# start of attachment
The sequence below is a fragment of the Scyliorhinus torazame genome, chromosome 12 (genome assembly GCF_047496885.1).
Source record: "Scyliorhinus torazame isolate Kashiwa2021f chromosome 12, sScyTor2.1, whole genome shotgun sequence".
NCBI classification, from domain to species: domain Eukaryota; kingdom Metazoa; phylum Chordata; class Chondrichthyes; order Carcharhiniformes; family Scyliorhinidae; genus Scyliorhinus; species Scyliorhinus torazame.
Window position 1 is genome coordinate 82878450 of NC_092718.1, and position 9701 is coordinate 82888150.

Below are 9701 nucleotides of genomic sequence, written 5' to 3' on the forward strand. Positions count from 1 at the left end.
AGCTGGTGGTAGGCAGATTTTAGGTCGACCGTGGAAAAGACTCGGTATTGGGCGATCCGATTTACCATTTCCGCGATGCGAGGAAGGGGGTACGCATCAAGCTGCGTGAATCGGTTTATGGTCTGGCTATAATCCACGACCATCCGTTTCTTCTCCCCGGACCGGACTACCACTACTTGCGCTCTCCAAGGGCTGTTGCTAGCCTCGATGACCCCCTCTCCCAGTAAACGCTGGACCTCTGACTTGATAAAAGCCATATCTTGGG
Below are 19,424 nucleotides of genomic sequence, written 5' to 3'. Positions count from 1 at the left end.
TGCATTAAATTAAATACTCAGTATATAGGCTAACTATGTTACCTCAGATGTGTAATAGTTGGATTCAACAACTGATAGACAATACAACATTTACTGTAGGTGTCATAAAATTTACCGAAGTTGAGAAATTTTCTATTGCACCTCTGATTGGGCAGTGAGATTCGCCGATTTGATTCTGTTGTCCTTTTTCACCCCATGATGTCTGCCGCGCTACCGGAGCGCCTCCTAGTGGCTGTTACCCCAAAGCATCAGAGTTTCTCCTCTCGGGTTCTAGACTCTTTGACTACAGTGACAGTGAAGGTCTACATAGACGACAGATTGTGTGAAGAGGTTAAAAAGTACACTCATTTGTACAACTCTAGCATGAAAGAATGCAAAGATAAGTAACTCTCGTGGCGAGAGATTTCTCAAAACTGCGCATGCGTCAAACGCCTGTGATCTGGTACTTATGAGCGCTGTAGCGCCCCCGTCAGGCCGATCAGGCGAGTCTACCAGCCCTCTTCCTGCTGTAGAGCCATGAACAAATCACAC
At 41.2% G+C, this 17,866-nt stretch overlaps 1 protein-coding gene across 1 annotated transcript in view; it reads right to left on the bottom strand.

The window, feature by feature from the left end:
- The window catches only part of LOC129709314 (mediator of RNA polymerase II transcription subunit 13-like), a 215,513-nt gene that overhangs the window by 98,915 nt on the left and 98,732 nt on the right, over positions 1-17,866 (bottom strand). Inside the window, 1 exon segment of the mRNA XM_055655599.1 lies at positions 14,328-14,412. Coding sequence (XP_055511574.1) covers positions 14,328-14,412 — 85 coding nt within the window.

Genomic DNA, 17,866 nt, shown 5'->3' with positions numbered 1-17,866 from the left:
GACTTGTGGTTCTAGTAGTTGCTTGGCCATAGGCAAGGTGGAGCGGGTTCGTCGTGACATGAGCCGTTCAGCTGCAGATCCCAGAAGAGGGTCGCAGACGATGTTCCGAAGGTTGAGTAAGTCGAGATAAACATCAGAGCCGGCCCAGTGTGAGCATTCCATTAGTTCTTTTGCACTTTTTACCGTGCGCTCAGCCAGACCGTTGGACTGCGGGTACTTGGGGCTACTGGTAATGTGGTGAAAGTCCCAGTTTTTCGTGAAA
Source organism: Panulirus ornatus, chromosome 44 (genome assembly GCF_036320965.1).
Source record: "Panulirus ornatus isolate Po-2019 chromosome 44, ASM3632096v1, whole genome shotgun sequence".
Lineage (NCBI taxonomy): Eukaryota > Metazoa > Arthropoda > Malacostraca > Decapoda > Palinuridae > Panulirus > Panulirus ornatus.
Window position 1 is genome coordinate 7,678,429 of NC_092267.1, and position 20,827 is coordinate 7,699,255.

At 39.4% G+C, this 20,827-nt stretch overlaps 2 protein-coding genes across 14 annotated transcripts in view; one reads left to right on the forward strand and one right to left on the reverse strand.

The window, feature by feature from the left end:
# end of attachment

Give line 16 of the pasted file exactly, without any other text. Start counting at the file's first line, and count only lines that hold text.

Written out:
Lineage (NCBI taxonomy): Eukaryota > Metazoa > Arthropoda > Malacostraca > Decapoda > Palinuridae > Panulirus > Panulirus ornatus.